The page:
Conference w/ Principal     Out-of-School Suspension

Counseling                            Recommendation for Expulsion



PBIS Referral                        Citation from Youth Officer

Parent Notification              Detention/In-School Suspension

Parent Conference               Detention

Conference w/ Principal



PBIS Referral                        Meeting with Youth Officer

Parent Notification              Detention/In-School Suspension

Parent Conference               Out-of-School Suspension

Counseling                            Recommendation for Expulsion

Conference w/Principal



PBIS Referral                        Meeting with Youth Officer

Parent Notification              Detention/In-School Suspension

Parent Conference               Out-of-School Suspension

Counseling                            Retribution

Conference w/Principal



PBIS Referral                        Meeting with Youth Officer

Parent Notification              Detention/In-School Suspension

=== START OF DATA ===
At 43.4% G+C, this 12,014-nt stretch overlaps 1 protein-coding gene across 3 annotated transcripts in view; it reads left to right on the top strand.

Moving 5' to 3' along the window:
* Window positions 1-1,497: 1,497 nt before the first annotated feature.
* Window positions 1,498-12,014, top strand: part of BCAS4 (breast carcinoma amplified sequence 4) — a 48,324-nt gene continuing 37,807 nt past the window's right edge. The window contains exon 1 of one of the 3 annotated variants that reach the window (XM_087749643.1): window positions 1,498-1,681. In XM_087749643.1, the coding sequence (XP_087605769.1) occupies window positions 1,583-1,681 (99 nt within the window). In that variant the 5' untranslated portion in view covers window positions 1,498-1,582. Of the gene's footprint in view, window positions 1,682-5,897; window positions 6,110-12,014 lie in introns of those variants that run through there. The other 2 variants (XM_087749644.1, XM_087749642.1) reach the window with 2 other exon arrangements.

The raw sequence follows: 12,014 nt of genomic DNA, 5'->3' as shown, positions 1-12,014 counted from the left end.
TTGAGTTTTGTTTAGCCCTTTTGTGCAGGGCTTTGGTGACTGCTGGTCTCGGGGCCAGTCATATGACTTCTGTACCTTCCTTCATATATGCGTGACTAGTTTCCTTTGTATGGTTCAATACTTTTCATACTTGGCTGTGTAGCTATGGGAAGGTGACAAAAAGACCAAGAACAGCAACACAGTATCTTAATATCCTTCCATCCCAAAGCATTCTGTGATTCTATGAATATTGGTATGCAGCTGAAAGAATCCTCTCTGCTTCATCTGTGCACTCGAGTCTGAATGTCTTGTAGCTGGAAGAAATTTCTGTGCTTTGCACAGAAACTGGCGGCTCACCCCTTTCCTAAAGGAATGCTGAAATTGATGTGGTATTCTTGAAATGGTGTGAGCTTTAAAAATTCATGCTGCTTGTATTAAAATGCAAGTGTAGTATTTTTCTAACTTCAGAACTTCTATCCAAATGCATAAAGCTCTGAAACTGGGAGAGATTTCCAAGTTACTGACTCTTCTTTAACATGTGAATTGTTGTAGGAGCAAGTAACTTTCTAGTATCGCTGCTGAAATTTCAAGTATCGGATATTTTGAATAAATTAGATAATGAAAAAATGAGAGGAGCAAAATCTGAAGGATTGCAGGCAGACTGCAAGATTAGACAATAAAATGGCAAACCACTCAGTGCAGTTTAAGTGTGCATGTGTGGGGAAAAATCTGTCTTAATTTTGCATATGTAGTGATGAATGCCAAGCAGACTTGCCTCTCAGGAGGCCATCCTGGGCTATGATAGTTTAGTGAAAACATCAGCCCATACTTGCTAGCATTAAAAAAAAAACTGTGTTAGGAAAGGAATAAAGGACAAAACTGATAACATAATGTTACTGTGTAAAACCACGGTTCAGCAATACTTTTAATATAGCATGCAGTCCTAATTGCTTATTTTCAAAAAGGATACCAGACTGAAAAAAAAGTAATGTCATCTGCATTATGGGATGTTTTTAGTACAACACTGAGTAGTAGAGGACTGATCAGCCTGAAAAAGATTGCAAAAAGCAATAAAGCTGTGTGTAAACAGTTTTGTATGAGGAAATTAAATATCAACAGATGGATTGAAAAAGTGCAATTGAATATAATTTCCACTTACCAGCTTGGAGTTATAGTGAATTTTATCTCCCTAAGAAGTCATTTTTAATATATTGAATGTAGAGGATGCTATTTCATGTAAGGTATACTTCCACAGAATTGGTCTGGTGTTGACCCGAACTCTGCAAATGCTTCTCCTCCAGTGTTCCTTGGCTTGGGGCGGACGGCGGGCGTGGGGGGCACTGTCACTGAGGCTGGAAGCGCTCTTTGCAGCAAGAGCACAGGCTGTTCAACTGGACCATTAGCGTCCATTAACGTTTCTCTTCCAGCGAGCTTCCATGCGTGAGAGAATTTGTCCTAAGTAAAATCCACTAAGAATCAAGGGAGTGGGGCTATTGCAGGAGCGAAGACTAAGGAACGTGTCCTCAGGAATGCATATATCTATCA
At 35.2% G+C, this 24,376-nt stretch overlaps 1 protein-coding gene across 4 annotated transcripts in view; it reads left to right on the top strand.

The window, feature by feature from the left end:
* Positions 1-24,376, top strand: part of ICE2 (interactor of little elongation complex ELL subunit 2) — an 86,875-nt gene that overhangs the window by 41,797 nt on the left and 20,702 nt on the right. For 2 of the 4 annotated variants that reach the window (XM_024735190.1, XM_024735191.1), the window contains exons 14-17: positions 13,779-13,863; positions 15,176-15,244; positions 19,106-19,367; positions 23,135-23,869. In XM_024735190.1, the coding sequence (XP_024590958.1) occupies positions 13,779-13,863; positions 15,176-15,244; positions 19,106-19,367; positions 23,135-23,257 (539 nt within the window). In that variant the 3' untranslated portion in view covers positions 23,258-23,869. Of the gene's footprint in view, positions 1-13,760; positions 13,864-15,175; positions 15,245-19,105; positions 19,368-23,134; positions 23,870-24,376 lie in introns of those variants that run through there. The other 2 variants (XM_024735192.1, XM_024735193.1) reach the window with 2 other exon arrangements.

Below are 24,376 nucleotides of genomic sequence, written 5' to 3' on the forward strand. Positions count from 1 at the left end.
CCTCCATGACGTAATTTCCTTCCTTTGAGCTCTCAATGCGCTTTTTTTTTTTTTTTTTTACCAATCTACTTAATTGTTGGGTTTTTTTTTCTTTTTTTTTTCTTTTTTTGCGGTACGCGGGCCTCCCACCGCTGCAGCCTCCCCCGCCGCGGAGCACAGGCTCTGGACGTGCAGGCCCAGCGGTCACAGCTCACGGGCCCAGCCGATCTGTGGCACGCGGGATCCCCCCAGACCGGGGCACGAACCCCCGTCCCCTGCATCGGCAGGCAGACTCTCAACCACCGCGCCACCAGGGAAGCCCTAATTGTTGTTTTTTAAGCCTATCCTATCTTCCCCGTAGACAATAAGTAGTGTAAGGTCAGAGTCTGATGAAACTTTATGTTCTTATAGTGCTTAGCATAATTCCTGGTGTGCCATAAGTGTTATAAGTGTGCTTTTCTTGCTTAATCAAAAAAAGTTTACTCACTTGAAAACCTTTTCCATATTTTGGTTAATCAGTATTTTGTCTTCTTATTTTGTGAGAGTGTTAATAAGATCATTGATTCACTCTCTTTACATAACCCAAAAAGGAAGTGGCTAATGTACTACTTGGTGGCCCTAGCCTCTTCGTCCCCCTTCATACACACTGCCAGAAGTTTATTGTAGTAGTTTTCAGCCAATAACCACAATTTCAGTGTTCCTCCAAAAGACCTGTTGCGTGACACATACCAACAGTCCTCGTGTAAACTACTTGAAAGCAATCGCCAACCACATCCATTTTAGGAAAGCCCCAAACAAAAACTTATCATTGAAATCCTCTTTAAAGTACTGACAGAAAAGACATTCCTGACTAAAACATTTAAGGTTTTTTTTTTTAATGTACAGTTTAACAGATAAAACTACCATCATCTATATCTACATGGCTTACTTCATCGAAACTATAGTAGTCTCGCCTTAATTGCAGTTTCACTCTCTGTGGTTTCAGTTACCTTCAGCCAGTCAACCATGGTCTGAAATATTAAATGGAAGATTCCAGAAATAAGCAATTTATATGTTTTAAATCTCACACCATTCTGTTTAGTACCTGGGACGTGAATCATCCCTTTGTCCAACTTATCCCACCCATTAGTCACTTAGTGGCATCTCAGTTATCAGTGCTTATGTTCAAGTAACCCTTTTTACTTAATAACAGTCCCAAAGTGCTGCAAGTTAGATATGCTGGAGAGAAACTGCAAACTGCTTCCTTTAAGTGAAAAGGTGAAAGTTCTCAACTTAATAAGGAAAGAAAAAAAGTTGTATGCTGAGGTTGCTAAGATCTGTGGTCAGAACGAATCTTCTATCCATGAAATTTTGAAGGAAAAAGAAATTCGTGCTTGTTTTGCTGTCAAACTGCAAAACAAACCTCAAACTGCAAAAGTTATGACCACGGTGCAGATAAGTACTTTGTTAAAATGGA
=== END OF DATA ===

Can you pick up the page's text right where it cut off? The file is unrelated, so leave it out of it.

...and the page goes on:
Parent Conference               Out-of-School Suspension

Damage Reimbursement    Retribution

Conference w/Principal



Item Confiscated                  Meeting with Youth Officer

Parent Conference               Out-of-School Suspension

In-School Suspension         Recommendation for Expulsion

Conference w/Principal



PBIS Referral                       In-School Suspension

Parent Notification             Out-of-School Suspension

Parent Conference            No Credit Provided

Detention                          Conference w/Principal



Citation from Police

Recommendation for Expulsion

Parent Conference

Conference w/Principal

Out-of-School Suspension


Inappropriate Use of Internet/Computer

PBIS Referral                       Semester Loss of Comp. Privileges